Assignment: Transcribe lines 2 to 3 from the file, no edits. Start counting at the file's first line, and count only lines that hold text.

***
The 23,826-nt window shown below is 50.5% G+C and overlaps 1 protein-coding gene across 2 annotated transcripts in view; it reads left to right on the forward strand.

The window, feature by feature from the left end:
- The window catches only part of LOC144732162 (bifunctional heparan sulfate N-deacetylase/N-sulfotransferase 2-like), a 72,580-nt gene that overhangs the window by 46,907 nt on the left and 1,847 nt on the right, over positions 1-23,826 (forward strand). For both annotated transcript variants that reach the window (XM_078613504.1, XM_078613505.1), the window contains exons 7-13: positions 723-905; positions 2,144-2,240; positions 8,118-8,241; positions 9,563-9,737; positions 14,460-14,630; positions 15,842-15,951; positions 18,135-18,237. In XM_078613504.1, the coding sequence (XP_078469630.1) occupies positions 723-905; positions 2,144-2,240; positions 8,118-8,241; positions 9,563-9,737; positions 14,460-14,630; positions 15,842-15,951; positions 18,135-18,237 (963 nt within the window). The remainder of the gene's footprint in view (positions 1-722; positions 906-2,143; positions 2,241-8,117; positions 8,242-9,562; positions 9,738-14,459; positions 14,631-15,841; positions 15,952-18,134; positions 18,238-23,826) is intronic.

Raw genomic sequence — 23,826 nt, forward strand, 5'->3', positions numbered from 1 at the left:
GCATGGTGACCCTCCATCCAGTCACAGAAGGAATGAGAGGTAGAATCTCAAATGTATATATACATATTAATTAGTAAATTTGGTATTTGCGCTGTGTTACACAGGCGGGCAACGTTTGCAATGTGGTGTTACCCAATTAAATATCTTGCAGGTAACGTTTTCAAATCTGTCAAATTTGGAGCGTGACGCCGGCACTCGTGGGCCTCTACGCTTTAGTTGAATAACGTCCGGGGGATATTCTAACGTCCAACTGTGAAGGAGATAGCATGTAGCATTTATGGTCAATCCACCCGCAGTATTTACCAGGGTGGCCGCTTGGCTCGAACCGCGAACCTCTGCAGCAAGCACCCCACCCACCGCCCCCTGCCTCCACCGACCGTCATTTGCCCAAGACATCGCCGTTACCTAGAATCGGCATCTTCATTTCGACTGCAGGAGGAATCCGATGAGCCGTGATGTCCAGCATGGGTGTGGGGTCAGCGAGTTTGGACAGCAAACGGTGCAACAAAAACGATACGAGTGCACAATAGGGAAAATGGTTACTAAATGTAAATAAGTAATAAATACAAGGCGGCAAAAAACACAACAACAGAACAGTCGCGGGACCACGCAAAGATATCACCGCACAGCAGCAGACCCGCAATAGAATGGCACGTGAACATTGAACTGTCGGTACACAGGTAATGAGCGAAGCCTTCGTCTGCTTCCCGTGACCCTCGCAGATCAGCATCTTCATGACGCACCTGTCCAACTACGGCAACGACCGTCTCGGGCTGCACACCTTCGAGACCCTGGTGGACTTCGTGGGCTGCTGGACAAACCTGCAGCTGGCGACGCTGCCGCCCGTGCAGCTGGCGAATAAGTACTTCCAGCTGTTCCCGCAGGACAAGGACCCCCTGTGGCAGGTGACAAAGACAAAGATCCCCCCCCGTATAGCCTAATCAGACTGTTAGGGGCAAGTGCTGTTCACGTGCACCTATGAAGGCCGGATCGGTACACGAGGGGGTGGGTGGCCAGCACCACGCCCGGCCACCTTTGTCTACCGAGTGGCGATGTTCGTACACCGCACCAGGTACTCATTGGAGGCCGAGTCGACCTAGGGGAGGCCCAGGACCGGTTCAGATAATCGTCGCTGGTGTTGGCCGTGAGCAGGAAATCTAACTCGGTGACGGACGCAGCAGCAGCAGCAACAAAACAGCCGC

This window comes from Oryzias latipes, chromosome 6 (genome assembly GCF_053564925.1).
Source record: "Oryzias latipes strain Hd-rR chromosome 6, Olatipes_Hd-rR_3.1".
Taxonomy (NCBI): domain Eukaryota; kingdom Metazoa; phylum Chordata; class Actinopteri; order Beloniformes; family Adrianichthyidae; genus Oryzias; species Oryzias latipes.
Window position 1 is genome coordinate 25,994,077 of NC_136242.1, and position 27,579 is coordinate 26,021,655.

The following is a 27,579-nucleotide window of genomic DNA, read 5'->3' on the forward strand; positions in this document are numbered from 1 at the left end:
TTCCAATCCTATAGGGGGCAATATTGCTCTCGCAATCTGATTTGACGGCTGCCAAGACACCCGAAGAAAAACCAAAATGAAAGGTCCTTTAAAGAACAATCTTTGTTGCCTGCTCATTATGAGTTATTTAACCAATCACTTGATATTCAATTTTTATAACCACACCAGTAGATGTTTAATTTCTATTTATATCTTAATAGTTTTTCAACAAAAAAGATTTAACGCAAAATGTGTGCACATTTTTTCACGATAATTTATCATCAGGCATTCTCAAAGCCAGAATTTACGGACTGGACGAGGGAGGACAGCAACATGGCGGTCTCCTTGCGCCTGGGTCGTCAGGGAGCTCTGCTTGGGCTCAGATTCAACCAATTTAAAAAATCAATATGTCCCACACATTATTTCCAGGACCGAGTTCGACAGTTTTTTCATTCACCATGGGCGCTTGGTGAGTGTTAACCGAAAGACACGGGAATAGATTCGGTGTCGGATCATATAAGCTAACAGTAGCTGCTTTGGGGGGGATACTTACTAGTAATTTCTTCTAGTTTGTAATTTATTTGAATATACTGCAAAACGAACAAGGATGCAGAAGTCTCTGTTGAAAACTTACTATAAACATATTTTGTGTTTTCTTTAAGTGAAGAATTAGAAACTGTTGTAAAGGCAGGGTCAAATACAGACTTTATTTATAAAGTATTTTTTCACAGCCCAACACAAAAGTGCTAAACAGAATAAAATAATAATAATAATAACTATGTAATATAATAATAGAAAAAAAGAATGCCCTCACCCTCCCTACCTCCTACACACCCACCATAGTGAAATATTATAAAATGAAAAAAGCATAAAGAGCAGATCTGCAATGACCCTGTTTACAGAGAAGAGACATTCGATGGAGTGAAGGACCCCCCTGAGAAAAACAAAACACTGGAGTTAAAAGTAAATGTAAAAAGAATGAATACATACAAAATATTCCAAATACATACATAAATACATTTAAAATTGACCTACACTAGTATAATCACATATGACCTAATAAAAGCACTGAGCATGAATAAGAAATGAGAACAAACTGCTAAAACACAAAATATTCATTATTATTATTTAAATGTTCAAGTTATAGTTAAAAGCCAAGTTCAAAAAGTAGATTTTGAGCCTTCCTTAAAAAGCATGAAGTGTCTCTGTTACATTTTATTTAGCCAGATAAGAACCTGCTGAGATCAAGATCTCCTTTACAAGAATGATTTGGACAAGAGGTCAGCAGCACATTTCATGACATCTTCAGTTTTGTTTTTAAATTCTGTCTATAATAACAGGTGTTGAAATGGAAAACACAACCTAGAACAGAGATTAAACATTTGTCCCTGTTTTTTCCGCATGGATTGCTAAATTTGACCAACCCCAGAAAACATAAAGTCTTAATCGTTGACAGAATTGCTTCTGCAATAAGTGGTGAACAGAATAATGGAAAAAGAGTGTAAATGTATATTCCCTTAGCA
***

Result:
The window, feature by feature from the left end:
- The window catches only part of LOC144732162 (bifunctional heparan sulfate N-deacetylase/N-sulfotransferase 2-like), a 72,580-nt gene that overhangs the window by 46,907 nt on the left and 1,847 nt on the right, over positions 1-23,826 (forward strand). For both annotated transcript variants that reach the window (XM_078613504.1, XM_078613505.1), the window contains exons 7-13: positions 723-905; positions 2,144-2,240; positions 8,118-8,241; positions 9,563-9,737; positions 14,460-14,630; positions 15,842-15,951; positions 18,135-18,237. In XM_078613504.1, the coding sequence (XP_078469630.1) occupies positions 723-905; positions 2,144-2,240; positions 8,118-8,241; positions 9,563-9,737; positions 14,460-14,630; positions 15,842-15,951; positions 18,135-18,237 (963 nt within the window). The remainder of the gene's footprint in view (positions 1-722; positions 906-2,143; positions 2,241-8,117; positions 8,242-9,562; positions 9,738-14,459; positions 14,631-15,841; positions 15,952-18,134; positions 18,238-23,826) is intronic.